THE EUROZONE’S grand plan to boost the firepower of its bailout fund was dealt a major blow last night as the Slovakian parliament voted “no”.
Legislators now face a scramble to form a new coalition and pass the bill, which could happen tonight at the earliest. Observers expect it to be ratified by the end of the week.
The Slovakian government fell after attaching the bailout vote to a no-confidence motion. Just 55 out of 150 lawmakers voted for the bill, with junior coalition partner, the Freedom and Solidarity party (SaS), abstaining and denying Prime Minister Iveta Radicova the majority she needed to pass the measures.
However, the centre-left opposition, the Smer-Social Democracy party, has indicated that it will vote for the changes to the bailout fund but is only likely to do so in return for a “coalition reshuffle” and a role in government, says Katya Kocourek of the Economist Intelligence Unit.
Slovakia, one of the Eurozone’s poorest countries with an average wage far below that of Greece, is being asked to increase its guarantees for the European Financial Stability Facility (EFSF) from €4.4bn to around €7.7bn. The EFSF will in turn put tens of billions towards Greece’s second €110bn bailout.
Slovakia’s defiance makes it the first country to vote down changes to the EFSF, which would boost the bailout fund’s maximum guarantees to €780bn, with a lending capacity of €440bn. It would also be allowed to bail out banks and buy sovereign bonds.
All other Eurozone countries have ratified the changes, which Richard Sulik, leader of the rebellious SaS party, called a “swindle”, saying the fund is “the greatest threat to the euro”.
However, despite the political debacle, Greece’s international creditors cleared the way for the release of the next €8bn instalment of its first bailout yesterday, without which Athens would go bankrupt within weeks.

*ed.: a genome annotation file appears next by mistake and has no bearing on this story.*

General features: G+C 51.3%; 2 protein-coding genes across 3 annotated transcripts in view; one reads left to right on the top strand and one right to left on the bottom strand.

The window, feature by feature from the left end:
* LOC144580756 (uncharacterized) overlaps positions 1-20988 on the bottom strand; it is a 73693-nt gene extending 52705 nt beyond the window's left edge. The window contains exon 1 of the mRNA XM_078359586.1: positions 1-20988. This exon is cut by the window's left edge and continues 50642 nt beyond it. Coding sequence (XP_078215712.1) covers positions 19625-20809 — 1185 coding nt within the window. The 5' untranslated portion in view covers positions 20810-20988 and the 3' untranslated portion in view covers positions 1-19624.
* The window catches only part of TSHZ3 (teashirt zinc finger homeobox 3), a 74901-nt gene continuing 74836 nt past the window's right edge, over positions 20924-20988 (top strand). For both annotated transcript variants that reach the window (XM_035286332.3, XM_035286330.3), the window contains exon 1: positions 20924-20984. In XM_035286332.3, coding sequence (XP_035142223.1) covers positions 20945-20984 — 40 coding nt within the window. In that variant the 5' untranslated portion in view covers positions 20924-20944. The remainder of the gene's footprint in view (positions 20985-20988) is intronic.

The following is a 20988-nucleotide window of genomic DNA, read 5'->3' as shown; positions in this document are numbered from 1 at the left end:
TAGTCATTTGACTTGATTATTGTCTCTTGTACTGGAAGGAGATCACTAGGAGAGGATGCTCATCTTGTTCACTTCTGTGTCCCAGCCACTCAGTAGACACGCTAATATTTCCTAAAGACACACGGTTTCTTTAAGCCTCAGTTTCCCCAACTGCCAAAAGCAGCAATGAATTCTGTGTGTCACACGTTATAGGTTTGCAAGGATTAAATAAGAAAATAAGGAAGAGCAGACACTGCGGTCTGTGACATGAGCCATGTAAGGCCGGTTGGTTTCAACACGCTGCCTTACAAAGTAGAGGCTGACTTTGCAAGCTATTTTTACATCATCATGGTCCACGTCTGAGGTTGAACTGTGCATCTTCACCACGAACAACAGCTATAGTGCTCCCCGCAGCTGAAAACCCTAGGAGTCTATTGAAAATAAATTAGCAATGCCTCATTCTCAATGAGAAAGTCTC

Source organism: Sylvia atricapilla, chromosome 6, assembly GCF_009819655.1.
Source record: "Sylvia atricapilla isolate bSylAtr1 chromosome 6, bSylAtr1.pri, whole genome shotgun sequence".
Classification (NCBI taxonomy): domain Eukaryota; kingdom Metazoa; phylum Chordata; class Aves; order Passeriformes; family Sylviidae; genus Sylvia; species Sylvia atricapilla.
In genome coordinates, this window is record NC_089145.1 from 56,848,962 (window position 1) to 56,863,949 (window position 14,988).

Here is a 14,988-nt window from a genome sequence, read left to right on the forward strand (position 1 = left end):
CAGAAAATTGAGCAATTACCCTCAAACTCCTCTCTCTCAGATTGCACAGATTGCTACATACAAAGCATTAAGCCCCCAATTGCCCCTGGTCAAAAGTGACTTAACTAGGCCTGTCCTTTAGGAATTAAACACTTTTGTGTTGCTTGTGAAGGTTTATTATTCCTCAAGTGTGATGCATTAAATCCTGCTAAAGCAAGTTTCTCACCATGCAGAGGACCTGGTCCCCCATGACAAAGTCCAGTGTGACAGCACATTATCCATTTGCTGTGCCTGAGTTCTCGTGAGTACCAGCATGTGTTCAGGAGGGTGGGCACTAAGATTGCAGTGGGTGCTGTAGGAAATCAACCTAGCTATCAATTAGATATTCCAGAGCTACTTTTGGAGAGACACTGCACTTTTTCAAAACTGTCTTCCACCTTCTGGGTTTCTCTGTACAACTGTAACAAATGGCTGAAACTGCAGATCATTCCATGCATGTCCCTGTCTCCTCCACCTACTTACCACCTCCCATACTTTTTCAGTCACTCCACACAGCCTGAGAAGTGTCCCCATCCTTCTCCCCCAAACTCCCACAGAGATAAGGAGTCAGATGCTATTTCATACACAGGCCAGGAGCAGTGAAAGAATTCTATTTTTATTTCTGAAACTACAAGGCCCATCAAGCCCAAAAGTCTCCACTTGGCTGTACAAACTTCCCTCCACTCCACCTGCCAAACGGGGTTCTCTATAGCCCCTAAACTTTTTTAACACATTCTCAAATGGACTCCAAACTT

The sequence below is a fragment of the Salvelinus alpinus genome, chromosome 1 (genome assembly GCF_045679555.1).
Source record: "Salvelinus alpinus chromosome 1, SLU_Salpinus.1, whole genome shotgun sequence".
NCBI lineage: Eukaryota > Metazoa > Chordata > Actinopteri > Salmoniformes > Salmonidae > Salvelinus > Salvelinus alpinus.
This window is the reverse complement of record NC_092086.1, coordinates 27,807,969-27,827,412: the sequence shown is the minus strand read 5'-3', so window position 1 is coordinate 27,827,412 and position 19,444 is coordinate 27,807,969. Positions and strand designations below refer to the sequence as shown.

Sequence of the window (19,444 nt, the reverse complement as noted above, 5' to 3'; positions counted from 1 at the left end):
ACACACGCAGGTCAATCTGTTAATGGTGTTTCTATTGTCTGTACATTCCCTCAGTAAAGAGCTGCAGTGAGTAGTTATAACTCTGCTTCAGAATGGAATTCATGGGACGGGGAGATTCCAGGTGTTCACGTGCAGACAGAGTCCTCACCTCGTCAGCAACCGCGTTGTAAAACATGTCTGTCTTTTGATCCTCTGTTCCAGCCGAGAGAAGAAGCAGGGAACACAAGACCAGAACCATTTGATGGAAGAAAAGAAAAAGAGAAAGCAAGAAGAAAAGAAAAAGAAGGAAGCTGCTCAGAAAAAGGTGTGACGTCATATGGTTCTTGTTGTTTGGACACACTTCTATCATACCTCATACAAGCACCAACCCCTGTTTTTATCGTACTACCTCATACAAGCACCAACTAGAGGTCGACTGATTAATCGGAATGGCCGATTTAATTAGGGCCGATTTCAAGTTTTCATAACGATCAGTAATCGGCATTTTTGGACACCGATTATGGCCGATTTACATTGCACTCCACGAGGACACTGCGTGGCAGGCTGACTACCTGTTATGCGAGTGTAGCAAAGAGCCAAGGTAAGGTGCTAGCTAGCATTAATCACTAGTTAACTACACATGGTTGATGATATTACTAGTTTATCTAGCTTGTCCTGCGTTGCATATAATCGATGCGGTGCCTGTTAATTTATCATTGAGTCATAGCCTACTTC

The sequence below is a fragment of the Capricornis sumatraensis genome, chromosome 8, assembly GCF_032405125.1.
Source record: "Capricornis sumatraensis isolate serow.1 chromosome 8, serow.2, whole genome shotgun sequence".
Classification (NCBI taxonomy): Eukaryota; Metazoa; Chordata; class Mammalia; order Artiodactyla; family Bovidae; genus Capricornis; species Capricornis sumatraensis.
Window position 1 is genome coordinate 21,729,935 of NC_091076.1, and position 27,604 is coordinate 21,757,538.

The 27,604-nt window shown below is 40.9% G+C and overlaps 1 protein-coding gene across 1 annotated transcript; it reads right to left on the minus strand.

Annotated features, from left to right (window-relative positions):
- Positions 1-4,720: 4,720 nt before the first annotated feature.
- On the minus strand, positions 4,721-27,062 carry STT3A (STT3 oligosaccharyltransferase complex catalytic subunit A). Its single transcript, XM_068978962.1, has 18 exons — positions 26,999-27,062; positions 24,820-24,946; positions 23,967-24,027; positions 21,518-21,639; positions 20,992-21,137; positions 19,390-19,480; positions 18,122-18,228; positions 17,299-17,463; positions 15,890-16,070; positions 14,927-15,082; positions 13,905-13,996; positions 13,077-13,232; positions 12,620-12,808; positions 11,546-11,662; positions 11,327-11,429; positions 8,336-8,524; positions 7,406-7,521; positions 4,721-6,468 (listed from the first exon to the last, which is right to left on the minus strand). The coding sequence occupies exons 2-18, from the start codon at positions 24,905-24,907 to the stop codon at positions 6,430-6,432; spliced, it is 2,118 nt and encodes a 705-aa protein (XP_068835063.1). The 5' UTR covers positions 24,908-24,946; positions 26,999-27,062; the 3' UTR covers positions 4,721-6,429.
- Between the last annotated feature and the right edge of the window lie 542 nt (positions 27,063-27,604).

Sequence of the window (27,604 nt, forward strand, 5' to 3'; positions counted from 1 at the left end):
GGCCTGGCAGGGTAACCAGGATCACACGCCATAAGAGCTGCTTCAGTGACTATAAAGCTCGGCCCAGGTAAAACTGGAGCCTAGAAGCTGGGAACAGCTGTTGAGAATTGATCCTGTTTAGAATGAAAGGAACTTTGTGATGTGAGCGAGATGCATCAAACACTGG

Auditors representing the troika – the ECB, European Commission (EC) and IMF – said that Greece will miss its deficit targets for this year, but that the aid would be dispensed anyway.
The audit concluded that Greece will meet its 2012 target, yet also suggested that “additional measures” would be needed to meet targets in the two years after that.
Markets remain sceptical that Greece will meet any of its targets and are pricing in a default in some form.
Meanwhile, negotiations over a mass-bailout programme for Europe’s banks are ongoing, with EC president José Manuel Barroso slated to give an update today. Spain’s entire banking sector was downgraded by Standard & Poor’s last night, adding to the pressure on EU policymakers to come up with a rescue plan.
S&P slashed the ratings of 15 Spanish banks on the basis of “dimming growth prospects” in the economy and “a depressed real estate market”. The country’s biggest lenders, Santander and BBVA were included in the downgrade.
ANOTHER TORRID DAY IN THE EUROZONE
Trichet: crisis is systemic
“The crisis is systemic and must be tackled decisively," Jean-Claude Trichet told a European Parliament committee in his final appearance before retiring at the end of the month. “The high interconnectedness in the EU financial system has led to a rapidly rising risk of significant contagion. It threatens financial stability in the EU as a whole and adversely impacts the real economy in Europe and beyond.”
Banesto misses targets
Spanish bank Banesto saw nine-month profit fall a third and miss forecasts yesterday after it booked higher provisions, boding ill for other banks in the troubled Eurozone state. Banesto, which is majority-owned by Santander, was also hit by Santander’s downgrade at the hands of Standard & Poor’s. Santander and BBVA were cut to AA- from AA, as well as being downgraded by Fitch.
Bank of Ireland downgrade
A downgrade also hit Bank of Ireland UK. Credit agency Moody's cut the deposit rating on Bank of Ireland’s UK operations on falling expectations that the British government would provide support if it encountered trouble. Moody's cut to Ba1/Not-Prime with a negative outlook from Baa3/Prime-3. However, Moody's added one notch of support for the Bank of Ireland UK's Irish parent.
Bank deposits at ECB grow
Overnight deposits at the 17-country bloc's central bank shot up again, it was revealed yesterday. Deposits at the European Central Bank (ECB) climbed to €269bn from Monday to Tuesday, the highest since June 2010, indicating eroding trust between banks. Overnight deposits the previous night had been reported in excess of €255bn, itself a 15-month high, as bank concerns grow.